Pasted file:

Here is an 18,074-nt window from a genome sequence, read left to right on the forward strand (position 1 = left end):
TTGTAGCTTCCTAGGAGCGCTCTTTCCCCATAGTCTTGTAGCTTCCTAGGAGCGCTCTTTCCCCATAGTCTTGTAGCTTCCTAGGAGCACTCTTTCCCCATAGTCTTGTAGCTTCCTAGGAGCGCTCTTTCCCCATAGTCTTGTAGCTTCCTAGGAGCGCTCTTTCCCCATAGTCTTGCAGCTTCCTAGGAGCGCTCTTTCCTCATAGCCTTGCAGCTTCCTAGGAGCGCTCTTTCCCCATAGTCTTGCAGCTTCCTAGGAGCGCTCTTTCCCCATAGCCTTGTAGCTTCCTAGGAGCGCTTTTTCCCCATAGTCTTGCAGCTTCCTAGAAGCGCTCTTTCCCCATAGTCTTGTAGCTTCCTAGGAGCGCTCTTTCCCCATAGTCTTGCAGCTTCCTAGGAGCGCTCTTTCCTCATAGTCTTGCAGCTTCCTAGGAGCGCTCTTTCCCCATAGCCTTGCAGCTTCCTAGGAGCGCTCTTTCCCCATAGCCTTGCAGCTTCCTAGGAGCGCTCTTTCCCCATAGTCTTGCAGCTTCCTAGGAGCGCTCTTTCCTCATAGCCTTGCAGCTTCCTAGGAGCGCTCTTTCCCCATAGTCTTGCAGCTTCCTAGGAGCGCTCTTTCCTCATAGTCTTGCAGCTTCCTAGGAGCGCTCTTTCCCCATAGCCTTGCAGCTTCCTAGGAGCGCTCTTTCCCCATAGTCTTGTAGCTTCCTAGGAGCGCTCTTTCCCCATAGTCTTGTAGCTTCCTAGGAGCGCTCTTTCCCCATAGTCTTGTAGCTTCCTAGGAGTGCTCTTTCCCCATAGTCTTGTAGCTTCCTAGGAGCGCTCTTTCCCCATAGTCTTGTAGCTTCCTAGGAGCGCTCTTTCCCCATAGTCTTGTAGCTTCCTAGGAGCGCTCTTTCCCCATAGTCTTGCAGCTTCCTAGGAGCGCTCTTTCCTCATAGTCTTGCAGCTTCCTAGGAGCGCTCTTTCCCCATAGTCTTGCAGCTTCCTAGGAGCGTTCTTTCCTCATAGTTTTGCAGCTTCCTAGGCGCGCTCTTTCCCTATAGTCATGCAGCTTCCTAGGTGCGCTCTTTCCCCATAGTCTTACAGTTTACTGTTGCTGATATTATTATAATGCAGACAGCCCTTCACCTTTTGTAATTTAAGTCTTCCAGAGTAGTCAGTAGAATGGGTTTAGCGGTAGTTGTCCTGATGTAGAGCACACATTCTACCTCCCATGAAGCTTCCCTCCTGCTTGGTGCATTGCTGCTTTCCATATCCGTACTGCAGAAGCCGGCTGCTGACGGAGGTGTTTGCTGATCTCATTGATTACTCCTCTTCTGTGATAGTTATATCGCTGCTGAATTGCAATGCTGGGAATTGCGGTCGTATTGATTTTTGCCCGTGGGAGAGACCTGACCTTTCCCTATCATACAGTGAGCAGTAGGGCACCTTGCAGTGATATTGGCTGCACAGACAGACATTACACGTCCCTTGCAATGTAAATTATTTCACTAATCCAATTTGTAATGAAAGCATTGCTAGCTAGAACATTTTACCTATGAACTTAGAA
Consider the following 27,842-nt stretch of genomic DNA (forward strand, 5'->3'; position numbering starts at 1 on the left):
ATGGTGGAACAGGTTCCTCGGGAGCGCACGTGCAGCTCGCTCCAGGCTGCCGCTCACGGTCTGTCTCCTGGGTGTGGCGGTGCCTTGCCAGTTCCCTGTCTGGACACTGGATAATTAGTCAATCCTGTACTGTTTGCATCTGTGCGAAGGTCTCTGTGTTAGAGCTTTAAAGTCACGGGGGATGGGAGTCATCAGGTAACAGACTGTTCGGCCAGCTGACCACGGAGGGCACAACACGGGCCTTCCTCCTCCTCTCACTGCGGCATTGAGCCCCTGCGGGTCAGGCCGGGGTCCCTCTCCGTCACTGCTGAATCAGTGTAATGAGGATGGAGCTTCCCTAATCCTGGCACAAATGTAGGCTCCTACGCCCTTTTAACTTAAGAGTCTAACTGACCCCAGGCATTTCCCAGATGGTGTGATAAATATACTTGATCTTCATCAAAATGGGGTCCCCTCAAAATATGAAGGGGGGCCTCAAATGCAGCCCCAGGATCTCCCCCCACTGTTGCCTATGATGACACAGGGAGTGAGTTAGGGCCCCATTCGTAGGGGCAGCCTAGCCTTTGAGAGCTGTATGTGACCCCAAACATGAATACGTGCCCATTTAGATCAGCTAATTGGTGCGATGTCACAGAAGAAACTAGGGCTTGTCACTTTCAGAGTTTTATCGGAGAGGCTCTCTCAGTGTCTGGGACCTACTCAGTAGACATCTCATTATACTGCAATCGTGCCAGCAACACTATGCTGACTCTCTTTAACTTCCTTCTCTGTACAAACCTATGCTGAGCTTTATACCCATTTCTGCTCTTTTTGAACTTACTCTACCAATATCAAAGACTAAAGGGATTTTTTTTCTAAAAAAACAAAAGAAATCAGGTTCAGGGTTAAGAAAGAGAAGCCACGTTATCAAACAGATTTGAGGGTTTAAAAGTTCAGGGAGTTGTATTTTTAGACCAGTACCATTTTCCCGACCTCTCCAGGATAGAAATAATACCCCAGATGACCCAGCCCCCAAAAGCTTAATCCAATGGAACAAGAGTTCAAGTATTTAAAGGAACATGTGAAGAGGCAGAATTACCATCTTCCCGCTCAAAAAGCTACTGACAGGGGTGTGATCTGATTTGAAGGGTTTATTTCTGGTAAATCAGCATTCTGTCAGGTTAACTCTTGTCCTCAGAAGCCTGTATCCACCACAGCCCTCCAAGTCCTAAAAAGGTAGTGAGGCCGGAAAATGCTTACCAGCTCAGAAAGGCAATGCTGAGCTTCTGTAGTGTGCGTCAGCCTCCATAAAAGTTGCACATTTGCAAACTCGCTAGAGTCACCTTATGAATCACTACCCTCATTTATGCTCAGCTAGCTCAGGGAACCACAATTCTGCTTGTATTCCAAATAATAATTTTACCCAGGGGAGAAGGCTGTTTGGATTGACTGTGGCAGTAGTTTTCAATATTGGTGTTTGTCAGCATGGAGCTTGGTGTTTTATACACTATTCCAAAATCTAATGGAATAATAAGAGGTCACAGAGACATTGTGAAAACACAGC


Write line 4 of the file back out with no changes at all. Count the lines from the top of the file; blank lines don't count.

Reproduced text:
ATGGTGGAACAGGTTCCTCGGGAGCGCACGTGCAGCTCGCTCCAGGCTGCCGCTCACGGTCTGTCTCCTGGGTGTGGCGGTGCCTTGCCAGTTCCCTGTCTGGACACTGGATAATTAGTCAATCCTGTACTGTTTGCATCTGTGCGAAGGTCTCTGTGTTAGAGCTTTAAAGTCACGGGGGATGGGAGTCATCAGGTAACAGACTGTTCGGCCAGCTGACCACGGAGGGCACAACACGGGCCTTCCTCCTCCTCTCACTGCGGCATTGAGCCCCTGCGGGTCAGGCCGGGGTCCCTCTCCGTCACTGCTGAATCAGTGTAATGAGGATGGAGCTTCCCTAATCCTGGCACAAATGTAGGCTCCTACGCCCTTTTAACTTAAGAGTCTAACTGACCCCAGGCATTTCCCAGATGGTGTGATAAATATACTTGATCTTCATCAAAATGGGGTCCCCTCAAAATATGAAGGGGGGCCTCAAATGCAGCCCCAGGATCTCCCCCCACTGTTGCCTATGATGACACAGGGAGTGAGTTAGGGCCCCATTCGTAGGGGCAGCCTAGCCTTTGAGAGCTGTATGTGACCCCAAACATGAATACGTGCCCATTTAGATCAGCTAATTGGTGCGATGTCACAGAAGAAACTAGGGCTTGTCACTTTCAGAGTTTTATCGGAGAGGCTCTCTCAGTGTCTGGGACCTACTCAGTAGACATCTCATTATACTGCAATCGTGCCAGCAACACTATGCTGACTCTCTTTAACTTCCTTCTCTGTACAAACCTATGCTGAGCTTTATACCCATTTCTGCTCTTTTTGAACTTACTCTACCAATATCAAAGACTAAAGGGATTTTTTTTCTAAAAAAACAAAAGAAATCAGGTTCAGGGTTAAGAAAGAGAAGCCACGTTATCAAACAGATTTGAGGGTTTAAAAGTTCAGGGAGTTGTATTTTTAGACCAGTACCATTTTCCCGACCTCTCCAGGATAGAAATAATACCCCAGATGACCCAGCCCCCAAAAGCTTAATCCAATGGAACAAGAGTTCAAGTATTTAAAGGAACATGTGAAGAGGCAGAATTACCATCTTCCCGCTCAAAAAGCTACTGACAGGGGTGTGATCTGATTTGAAGGGTTTATTTCTGGTAAATCAGCATTCTGTCAGGTTAACTCTTGTCCTCAGAAGCCTGTATCCACCACAGCCCTCCAAGTCCTAAAAAGGTAGTGAGGCCGGAAAATGCTTACCAGCTCAGAAAGGCAATGCTGAGCTTCTGTAGTGTGCGTCAGCCTCCATAAAAGTTGCACATTTGCAAACTCGCTAGAGTCACCTTATGAATCACTACCCTCATTTATGCTCAGCTAGCTCAGGGAACCACAATTCTGCTTGTATTCCAAATAATAATTTTACCCAGGGGAGAAGGCTGTTTGGATTGACTGTGGCAGTAGTTTTCAATATTGGTGTTTGTCAGCATGGAGCTTGGTGTTTTATACACTATTCCAAAATCTAATGGAATAATAAGAGGTCACAGAGACATTGTGAAAACACAGC